it's an oral examination after you submit your thesis, where you have to defend your thesis and your phd work and demonstrate you have a good understanding of your thesis and the fundamentals, it's an intellectual academic conversation with your examiners.
Am I being naive/optimistic but is the VIVA necessarily horrible and difficult? Or is it a thorough chat about your PhD - the last chat you will ever have about it? How will you not know it inside and out when you have spent three/four years thinking about it most days and the last year writing it up? Could it not be remotely enjoyable - surely if you have submitted you can be confident and proud that it is a reasonable project?
... I only hear negative things so am sure I am being terribly naive... Please put me straight!
Well I can only comment from my own experience but I found my viva more like a discussion/chat of my work. It wasnt "answer this question" more like "what do you think about this". Think it definately helps being published though as your work has already been reviewed.
i agree with clowning. being published is a great idea. as for the nature of it. i suppose it depends on examiners and on your attitude. if you see it as a discussion, it is likely to be just that. if you see it as a defence and become defensive it is likely to be just that. excuse me for the typos - not too sure about that word - defence - defensive.
Yes I am keen to get published - after this chapter, or maybe after the fieldwork when I am not so speculative.
Am not at all worried about the Viva part of things really and from what you guys have said it sounds similar to what I thought. I don't see how or why anyone would want to tear you apart, or even if it is possible once you have got to that stage to 'fail' a viva. If you do then WOW you have had a bad sup!!!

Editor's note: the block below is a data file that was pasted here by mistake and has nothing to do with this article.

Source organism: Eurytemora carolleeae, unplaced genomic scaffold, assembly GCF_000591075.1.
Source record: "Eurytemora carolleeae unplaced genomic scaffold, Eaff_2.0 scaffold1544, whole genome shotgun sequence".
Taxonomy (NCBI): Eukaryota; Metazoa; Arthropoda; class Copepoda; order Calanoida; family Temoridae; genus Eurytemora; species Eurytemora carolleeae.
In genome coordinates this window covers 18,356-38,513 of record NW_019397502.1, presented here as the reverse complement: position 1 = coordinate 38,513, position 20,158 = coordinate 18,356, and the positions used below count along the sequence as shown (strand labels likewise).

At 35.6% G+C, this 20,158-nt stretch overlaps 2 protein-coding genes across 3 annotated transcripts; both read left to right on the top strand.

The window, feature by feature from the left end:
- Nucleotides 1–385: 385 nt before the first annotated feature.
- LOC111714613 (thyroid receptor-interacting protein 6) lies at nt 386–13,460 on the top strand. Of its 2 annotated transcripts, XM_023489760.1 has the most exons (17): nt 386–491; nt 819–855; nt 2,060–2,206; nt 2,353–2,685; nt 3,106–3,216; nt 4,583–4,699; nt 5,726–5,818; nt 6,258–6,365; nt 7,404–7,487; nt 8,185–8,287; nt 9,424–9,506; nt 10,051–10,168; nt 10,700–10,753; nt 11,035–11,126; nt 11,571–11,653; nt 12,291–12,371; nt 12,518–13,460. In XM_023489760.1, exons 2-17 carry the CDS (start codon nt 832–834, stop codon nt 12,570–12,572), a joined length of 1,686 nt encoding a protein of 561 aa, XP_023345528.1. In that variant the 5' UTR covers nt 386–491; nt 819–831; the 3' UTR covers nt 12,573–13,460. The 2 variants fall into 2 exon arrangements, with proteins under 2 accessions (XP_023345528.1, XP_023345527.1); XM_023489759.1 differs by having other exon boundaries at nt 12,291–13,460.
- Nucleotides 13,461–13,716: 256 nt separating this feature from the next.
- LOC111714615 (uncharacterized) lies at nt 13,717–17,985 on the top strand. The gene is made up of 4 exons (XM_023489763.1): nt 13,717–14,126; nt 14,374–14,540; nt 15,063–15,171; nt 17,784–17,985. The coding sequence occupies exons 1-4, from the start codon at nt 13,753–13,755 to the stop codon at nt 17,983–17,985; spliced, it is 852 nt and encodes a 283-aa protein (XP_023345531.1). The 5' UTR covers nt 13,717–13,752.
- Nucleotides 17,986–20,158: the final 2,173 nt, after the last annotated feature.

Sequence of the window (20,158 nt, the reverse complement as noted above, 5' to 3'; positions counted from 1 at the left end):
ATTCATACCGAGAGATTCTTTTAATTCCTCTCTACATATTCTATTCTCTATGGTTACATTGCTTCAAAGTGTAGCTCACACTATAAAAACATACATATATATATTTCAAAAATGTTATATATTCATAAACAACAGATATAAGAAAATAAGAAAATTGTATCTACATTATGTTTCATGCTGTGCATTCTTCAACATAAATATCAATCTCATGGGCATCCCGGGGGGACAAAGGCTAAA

Or you are a poor student! A supervisor can only take you so far. It's your PhD to defend/discuss and the viva is the perfect time to take responsibility for your research and your work. The viva is there to ensure that you have performed the work outlined in the thesis and understand both the theoretical background and the wider context of your work. It is also there to discuss any deficiencies and correct any errors. You can fail, or alternatively, be directed to substantially enhance your work. Most people do ok though.
ooh yes, you could be a poor student! I didn't mean that the sup carries you through the PhD, no no. I mean it would be a bad sup that let me submit and go to viva when he knew (must know) my work/ideas were rubbish - that's their job as I see it - to let you know when you are good/bad and, yes, otherwise leave you to it...
I'm inclined to agree with Jayney - I can think of at least 3 colleagues who've had a viva in the last year and claim they enjoyed it.
Guess all the other posts cover it but if you do have one then enjoy it - i am very nervy and hate meeting new people and talking in public but I enjoyed the fact that two people had actually read my thesis in depth and were interested in it - a novelty really! We went through the thesis chapter by chapter - they pointed out things they werent sure about asked questions to check I knew about the work (ie had done it) gave me tips for publishing and we had some debate about what I might change and where the work fits into the field elsewhere. It was fun although it did last 3.5 hours and I was knackered at the end of it. it probably helped that my examiner was so friendly and told me straight away that he loved the thesis and enjoyed reading it. Most people i ve spoken to enjoy it even if it is in a masochistic way. I tihnk you know if you are going to fail or not by that stage or you should.
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